If you've covered SBC life for a couple of decades, you know that SBC leaders really need to post a sign over the press facilities at this event that screams: "HEY! The people at this convention are MESSENGERS, not DELEGATES! Please get that right."

Why is this particular burr under the journalism saddle bother Southern Baptists so much? 

The bottom line: The Southern Baptist Convention is a convention, not a denomination. It exists when it's in session, with "messengers" from its rather freewheeling local congregations. In other words, this "convention" is not a formal "denomination" structured like those dang (Baptist speak there) Episcopalians, Presbyterians, United Methodists and what not.

There's even a FAQ book to help reporters handle these kinds of questions, for sale right here. Item No. 1? 

Who are the messengers? They are the folks who actually compose the convention when it meets. Why “messengers” and not “delegates”? Read the book. 

A decade or so ago, Baptist Press published an "Understanding the SBC" piece that noted:

Southern Baptist churches meet annually in convention. They do so by electing “messengers” who attend the Convention, and participate in the business of the Convention. In Southern Baptist parlance, representatives from churches are “messengers,” not “delegates.” Theoretically, they bring no authority from the churches over the Convention, and they take no authority from the Convention back to the churches. ...

Each Southern Baptist church can send as many as ten messengers to this annual convention meeting. The cap on the number of voting messengers is intended to ensure equality of small and large congregations alike.

Now, back to what really matters these days -- Trump-era political shouting. The headline on the relevant Washington Post piece proclaims: "Why Southern Baptists giving Mike Pence a platform is so controversial."

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Yes, 'evangelical' is a religious term (#REALLY). You can look that up in history books

Yes, 'evangelical' is a religious term (#REALLY). You can look that up in history books

Over the years, your GetReligionistas have asked variations on the following question many times: What does the word "evangelical" mean?

Faithful readers will recall that, in 1987, I had a chance to ask the Rev. Billy Graham that question and, basically, he said that he no longer felt confident that he knew the answer. He then proceeded to frame "evangelical" in terms of ancient Christian doctrines, saying that he defined an "evangelical" as someone who believes all the doctrines in the ancient Nicene or the Apostles creeds. Graham stressed the centrality of belief in the resurrection and that salvation is through Jesus, alone.

However, if you follow the news, you know that most pollsters, politicos and journalists no longer believe that "evangelical" is primarily a religious word. During this week's "Crossroads" podcast (click here to tune that in), host Todd Wilken and I discussed this puzzle as we tried to make sense out of a recent "Newsmax's 100 Most Influential Evangelicals in America" list.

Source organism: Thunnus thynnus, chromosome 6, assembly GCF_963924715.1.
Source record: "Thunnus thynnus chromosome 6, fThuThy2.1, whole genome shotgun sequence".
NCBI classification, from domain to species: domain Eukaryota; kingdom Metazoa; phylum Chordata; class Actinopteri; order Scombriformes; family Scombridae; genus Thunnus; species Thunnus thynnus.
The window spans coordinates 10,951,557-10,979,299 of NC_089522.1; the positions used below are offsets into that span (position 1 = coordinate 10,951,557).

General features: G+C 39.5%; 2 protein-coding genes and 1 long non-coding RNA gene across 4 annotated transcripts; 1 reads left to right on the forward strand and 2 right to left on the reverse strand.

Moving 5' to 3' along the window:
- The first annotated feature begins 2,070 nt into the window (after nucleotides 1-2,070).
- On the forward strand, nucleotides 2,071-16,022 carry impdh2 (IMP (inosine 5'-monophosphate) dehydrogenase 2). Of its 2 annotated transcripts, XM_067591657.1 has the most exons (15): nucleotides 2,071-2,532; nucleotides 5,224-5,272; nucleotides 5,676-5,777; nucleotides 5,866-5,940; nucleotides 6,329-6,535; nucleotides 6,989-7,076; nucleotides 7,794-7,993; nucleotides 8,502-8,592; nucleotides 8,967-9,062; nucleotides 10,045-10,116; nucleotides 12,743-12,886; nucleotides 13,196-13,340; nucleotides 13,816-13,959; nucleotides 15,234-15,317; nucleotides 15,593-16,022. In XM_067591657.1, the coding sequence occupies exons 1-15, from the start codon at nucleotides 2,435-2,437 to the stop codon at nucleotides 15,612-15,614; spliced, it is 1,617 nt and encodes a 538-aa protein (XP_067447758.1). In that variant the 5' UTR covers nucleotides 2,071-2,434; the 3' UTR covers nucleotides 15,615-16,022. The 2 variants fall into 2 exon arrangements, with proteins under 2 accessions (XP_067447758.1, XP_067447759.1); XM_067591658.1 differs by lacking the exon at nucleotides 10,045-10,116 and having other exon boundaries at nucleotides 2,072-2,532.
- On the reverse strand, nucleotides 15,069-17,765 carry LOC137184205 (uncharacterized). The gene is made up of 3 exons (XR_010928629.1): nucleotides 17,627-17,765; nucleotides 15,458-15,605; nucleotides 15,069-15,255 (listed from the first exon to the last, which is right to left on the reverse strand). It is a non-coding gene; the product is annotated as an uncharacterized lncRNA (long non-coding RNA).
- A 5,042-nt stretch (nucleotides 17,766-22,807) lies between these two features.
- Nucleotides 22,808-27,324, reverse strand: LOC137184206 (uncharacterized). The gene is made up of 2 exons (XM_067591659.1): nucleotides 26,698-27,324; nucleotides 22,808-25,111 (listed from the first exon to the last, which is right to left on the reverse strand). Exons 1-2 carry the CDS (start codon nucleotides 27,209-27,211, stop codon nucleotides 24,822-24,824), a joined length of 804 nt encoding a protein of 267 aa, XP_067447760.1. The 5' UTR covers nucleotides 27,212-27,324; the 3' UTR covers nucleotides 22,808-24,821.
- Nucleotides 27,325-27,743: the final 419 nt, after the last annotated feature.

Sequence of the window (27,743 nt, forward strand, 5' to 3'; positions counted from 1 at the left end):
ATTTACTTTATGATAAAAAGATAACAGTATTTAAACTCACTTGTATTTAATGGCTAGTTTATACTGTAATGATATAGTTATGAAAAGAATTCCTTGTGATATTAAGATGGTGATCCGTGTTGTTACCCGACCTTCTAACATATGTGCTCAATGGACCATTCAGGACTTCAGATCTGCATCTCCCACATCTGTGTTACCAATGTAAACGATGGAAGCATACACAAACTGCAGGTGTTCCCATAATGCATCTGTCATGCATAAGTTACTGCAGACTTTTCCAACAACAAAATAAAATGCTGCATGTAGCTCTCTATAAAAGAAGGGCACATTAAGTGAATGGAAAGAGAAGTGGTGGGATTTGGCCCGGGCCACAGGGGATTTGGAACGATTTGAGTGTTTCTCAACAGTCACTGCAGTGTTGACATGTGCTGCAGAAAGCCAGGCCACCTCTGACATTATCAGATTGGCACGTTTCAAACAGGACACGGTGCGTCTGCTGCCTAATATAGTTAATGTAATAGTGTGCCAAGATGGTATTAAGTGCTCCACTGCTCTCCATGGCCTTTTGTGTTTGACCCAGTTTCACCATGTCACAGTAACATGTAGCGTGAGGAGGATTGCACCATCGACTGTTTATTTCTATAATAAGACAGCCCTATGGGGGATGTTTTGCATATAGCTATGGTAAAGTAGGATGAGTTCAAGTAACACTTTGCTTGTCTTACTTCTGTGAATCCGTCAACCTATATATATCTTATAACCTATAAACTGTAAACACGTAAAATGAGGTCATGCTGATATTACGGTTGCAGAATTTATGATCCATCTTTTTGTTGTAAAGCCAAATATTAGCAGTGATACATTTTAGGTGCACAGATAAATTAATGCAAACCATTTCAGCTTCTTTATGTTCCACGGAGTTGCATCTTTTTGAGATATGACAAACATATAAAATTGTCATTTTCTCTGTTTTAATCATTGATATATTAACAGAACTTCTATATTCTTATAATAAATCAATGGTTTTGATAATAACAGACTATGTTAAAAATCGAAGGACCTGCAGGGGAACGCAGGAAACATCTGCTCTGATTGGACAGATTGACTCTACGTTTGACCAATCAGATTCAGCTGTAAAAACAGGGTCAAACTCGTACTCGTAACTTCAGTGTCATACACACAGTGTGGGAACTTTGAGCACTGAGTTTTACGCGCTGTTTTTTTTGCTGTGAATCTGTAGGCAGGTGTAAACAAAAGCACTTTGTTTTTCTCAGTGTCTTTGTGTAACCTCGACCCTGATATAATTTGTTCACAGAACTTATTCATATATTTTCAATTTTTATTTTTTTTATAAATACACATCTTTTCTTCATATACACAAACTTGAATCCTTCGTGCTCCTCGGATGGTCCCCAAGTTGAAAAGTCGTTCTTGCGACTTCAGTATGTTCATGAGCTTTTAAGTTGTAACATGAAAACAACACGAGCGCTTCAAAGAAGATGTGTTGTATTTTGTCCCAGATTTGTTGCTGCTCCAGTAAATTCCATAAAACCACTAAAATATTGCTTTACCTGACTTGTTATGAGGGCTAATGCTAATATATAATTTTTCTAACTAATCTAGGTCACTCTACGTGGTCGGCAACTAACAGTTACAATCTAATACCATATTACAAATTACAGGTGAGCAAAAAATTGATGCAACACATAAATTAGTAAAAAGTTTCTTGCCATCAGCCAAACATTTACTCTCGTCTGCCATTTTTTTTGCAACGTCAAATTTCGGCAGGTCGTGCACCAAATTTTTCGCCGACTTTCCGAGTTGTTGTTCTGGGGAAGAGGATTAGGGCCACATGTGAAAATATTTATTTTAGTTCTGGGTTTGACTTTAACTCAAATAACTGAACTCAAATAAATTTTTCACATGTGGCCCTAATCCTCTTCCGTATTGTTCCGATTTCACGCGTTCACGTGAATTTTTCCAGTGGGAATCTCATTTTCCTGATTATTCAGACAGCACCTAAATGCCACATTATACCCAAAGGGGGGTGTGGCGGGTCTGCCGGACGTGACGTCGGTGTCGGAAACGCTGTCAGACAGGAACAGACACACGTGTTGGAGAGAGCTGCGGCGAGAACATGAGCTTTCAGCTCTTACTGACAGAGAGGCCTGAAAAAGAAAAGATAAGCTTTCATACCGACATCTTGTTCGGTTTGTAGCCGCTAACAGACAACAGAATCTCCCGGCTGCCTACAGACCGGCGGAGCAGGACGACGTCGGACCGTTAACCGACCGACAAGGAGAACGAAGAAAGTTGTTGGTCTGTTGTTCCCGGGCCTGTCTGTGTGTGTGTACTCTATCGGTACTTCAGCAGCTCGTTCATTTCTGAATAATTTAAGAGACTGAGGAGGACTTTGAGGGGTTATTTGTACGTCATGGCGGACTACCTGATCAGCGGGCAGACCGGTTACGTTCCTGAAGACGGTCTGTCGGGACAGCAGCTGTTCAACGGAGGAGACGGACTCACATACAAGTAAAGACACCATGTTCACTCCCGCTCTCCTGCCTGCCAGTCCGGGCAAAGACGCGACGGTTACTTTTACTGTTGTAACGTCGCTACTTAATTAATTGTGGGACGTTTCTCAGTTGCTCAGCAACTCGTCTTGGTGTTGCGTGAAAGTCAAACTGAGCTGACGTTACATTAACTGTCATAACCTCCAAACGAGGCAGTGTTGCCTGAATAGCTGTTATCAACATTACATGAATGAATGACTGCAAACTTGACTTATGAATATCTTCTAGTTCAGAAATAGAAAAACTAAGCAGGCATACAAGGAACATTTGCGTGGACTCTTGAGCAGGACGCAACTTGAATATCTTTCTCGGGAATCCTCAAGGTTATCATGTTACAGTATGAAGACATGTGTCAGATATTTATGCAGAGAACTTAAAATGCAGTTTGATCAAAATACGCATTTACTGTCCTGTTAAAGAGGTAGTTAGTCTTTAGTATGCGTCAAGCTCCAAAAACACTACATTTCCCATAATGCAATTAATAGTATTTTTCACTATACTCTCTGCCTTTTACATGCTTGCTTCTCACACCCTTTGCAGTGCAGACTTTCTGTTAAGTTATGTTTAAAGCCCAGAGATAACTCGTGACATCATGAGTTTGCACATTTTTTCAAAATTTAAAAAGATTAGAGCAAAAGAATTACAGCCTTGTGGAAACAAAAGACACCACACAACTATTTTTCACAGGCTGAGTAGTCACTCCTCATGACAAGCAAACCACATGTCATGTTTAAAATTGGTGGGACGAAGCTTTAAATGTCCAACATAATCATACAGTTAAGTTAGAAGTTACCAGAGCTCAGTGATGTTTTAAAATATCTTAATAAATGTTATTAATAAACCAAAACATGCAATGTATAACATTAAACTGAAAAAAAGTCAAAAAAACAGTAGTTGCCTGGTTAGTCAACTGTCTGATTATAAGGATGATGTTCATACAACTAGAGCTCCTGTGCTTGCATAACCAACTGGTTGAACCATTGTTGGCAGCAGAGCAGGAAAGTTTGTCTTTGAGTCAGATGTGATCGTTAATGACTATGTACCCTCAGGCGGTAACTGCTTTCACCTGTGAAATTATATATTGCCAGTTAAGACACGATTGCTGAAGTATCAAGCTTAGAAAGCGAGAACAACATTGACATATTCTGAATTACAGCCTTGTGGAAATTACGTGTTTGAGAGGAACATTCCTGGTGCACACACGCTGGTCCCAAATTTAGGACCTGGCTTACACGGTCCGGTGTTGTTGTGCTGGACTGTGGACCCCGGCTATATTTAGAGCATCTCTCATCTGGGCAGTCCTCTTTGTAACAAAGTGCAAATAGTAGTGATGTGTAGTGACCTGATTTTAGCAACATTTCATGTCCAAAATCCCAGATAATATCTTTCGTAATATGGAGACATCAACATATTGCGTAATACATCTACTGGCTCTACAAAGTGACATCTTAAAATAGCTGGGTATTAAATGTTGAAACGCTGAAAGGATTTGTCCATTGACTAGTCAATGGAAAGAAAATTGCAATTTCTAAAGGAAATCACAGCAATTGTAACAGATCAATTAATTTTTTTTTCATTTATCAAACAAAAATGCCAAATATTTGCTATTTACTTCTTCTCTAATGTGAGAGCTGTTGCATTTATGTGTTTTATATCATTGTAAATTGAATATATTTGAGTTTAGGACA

Take a second and scan that list, if you will. Note that, after the predictable Billy Graham nod at No. 1, the next nine are Graham’s son Franklin, Joel Osteen, Mike Huckabee, Pat Robertson, Rick Warren, Jerry Falwell Jr., Joyce Meyer, Vice President Mike Pence and the married Hollywood duo of Mark Burnett and Roma Downey.

In my new "On Religion" column on this topic, historian Thomas Kidd made the following observation about the Newsmax list:

Disputes about the meaning of “evangelical” are so sharp that “several people on this list would not even agree that some other people on the list are ‘Christians,’ let alone ‘evangelicals’ as defined by any set of core doctrines,” said historian Thomas Kidd of Baylor University, whose research includes work on American religious movements, including the roots of evangelicalism.
Making this Top 100 list, he added, seems to be linked to “some kind of prominent position in media or politics or both,” as opposed to “leading successful churches or Christian organizations. ... I would imagine all these people believe that Jesus is the Son of God and they may even share some ideas about the authority of scripture -- but that’s about it.”

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Wait! Donald Trump isn't the anointed leader of the Religious Right after all?

Wait! Donald Trump isn't the anointed leader of the Religious Right after all?

OK, is everyone ready for tonight's next big contest linked to good and evil and the religion beat?

No, I am not talking about game two in the World Series, although as a new semi-New Yorker (living in the city two months out of the year, including some prime baseball weeks) I will be cheering for a comeback by the team that I totally prefer to the Yankees. And when it comes to baseball and God, as opposed to the baseball gods, you still need to check out Bobby's post on that missionary named Ben Zobrist.

No, I am talking about the latest gathering of GOP candidates for the White House, which is always good for a religion ghost or two or maybe a dozen.

Right now, the mainstream media has its magnifying glasses out to dissect the theological and cultural views of the still mysterious Dr. Ben Carson, which was the subject of my GetReligion post this morning ("A complicated trinity in the news: Dr. Ben Carson, Donald Trump and Ellen G. White").

This is a very interesting development, in part because -- when it comes to press coverage of moral conservatives -- it represents such a snap-the-neck turnaround from the gospel according to the pundits that was in fashion just a few weeks ago.

What has changed? Check out this material at the top of this New York Times pre-debate poll story!